People with type 2 diabetes often find visits with their physicians frustrating. Dr. Jeffrey Mechanick, MD, FACE, FACP, Secretary of the American Association of Clinical Endocrinologists (AACE), observes, “Many times when patients come to the doctor, the first thing that they say is really what’s on their mind–that’s their top priority. But oftentimes physicians don’t address that at all. Instead, they move on to what’s on their own agenda.”
It’s one symptom of the difficulties that sometimes arise in the communication between physicians and type 2 patients. To address the glitches that hobble those conversations, the American Association of Clinical Endocrinologists, along with AstraZeneca and Bristol-Myers Squibb, developed “The Type 2 Talk,” a new website for both patients and physicians.
The website (located at http://www.thetype2talk.com/home/), through a melange of suggestions for doctors and patients and downloadable tools for patients, attempts to help patients with type 2 diabetes and their physicians develop a deeper mutual understanding that leads to satisfactory conversations and more successful treatment.
As things stand now, the website reports, “doctors interrupt patients 18 seconds after they begin describing their problem.” Furthermore, “Immediately after their visit, patients only accurately remembered 50% of what their doctors just told them.”
In a series of notes apparently directed at physicians, the website also reveals that “satisfaction, recall, and compliance are all related to the amount and type of information doctors provide patients….A doctor’s warmth and friendliness are important to the relationship between doctor and patient….The emotional quality of the doctor-patient relationship is a key determinant of patient satisfaction with treatment.”
Dr. Mechanick says, “When patients come to their doctor for a routine appointment, they have their own agenda of things they want to accomplish, even if that agenda can’t be articulated. It might be a fear, it might that their blood sugars are out of control, or it might be a question of whether they can have a certain kind of cereal. Doctors also have their own agenda, particularly with electronic health records and all of the standards of care. So doctors need to go through a checklist, making sure the eyes are fine, the kidneys are fine, checking the CV risk, reviewing the medications and the fingersticks, making sure the A1C is okay.”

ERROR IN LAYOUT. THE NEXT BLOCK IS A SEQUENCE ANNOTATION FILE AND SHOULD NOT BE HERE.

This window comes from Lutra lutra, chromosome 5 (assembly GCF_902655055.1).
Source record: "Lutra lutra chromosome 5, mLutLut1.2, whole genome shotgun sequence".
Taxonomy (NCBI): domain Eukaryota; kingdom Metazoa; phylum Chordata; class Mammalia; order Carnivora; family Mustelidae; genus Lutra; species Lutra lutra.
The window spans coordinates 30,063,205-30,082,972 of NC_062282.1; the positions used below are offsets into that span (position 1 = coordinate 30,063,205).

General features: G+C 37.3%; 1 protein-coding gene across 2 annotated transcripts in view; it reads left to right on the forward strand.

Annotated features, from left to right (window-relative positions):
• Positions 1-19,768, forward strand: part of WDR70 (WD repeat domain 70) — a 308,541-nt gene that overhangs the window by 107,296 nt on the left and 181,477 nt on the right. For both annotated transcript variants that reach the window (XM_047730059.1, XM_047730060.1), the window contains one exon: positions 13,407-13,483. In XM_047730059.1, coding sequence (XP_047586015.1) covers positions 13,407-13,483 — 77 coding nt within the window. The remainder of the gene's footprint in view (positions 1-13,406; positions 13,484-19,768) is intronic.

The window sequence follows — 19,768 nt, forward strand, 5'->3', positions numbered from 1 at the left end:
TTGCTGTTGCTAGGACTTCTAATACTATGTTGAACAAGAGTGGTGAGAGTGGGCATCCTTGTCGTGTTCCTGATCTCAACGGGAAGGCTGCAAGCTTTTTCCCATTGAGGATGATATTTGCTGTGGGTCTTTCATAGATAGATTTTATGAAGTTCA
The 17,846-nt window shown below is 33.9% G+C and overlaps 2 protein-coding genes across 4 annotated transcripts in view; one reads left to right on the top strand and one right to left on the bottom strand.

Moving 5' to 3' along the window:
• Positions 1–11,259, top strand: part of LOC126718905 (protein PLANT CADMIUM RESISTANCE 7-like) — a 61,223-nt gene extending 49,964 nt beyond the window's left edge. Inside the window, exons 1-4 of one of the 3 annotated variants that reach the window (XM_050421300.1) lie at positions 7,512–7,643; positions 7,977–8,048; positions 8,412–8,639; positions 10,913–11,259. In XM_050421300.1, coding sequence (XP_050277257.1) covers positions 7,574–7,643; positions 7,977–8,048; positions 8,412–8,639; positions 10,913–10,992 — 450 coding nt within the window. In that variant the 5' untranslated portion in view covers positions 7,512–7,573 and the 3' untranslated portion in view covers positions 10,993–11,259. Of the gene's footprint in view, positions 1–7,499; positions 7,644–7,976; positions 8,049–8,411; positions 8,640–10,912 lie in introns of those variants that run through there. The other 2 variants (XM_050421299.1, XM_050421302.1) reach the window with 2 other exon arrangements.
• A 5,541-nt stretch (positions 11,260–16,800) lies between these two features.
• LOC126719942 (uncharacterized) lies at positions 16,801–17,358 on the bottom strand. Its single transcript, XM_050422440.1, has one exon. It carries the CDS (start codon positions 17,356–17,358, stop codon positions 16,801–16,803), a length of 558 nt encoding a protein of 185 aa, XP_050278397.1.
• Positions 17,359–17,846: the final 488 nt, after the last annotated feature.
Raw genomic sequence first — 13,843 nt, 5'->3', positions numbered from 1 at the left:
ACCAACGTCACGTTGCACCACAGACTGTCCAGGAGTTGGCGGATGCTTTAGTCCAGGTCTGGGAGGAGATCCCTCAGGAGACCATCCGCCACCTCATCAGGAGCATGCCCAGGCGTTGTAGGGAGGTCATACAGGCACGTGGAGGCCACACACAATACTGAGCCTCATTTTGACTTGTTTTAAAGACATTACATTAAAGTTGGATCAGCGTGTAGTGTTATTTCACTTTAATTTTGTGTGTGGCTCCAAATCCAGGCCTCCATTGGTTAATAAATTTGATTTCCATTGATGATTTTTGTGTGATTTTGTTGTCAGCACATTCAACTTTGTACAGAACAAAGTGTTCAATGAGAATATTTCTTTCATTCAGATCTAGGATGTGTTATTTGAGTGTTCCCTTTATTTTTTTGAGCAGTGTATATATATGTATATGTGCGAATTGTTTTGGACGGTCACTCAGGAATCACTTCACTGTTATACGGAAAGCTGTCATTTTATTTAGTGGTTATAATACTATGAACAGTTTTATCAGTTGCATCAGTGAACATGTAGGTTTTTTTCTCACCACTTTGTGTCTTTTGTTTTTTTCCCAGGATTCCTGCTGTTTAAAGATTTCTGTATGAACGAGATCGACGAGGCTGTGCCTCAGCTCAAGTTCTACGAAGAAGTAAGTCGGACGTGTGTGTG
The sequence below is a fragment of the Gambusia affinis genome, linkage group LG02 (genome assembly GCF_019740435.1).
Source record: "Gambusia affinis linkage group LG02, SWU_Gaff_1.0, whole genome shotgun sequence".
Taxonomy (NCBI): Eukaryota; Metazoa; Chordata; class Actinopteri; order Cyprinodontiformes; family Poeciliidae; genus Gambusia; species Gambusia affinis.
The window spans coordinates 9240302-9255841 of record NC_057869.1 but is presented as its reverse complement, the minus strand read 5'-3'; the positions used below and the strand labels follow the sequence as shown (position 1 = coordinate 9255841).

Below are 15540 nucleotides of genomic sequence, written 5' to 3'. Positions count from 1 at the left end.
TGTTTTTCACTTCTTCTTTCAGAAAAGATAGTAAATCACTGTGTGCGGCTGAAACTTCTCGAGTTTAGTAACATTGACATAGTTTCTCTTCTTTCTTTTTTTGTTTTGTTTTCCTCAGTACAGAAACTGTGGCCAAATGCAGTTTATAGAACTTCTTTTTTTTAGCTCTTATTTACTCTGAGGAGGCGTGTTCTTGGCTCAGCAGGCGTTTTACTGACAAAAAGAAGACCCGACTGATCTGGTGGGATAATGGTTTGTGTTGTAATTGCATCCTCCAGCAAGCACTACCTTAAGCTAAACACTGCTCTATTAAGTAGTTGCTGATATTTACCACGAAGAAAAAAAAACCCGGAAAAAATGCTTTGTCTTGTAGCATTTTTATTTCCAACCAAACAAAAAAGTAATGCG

Dr. Mechanick adds, “You can already, just by hearing me describe this, see that there is an intrinsic tension. The Type 2 Talk website and its activities intend to address this, so that physicians have a better understanding of what patients require for the visit to be successful. And patients themselves have a better understanding of what their physician’s agenda is when they go through this routine encounter. It’s not a website just for patients or just for physicians. It’s about communication.”
One notation on the website suggests, “Doctors, try using empathy to help validate your patients’ emotional experiences.” Dr. Mechanick notes, “Patients are intimidated by physicians being on the pedestal and in the ivory tower, and physicians need to be aware of that.” For his part, he says, “For instance, I don’t even wear a white coat anymore. When the patient is sitting up on the exam table, I’m sitting on a chair with the computer so that the computer screen is not between the patient and me, and I’m sitting a little bit lower. One of the things I do in my own practice is try to break down those barriers that have been held over from maybe a generation ago. There’s always room for more humanism to be infused into the system….The website is only scratching the surface of the topic, but as more attention is paid to communication and behavioral medicine, hopefully we can improve outcome.”
Dr. Mechanick concludes, “The onus is on the doctor to make sure that every visit is a positive experience, so when the patients leave, they feel that something has been done constructively.”
The website does not advocate any particular drug or product. As Dr. Mechanick says, “It’s not about whether you should use a certain medicine. It’s really just about communication and how to ask questions, and tools can be downloaded from the website to make that communication easier.”
Novo Nordisk has announced the U.S. launch of NovoTwist®, a needle designed for use with several of the company’s pre-filled drug delivery devices, including the Levemir® FlexPen®, NovoLog® FlexPen®, and Victoza® pen.
The needle, which comes in 32G (5mm) and 30G (8mm) versions, is the first single-twist needle cleared for use in the United States. Its fitting allows users to “just twist” when attaching it to compatible pens. An audible and tactile “click” confirms that the needle has been attached.
NovoTwist needles may require a prescription in some states. For more information on the product, go to www.novonordisk-us.com.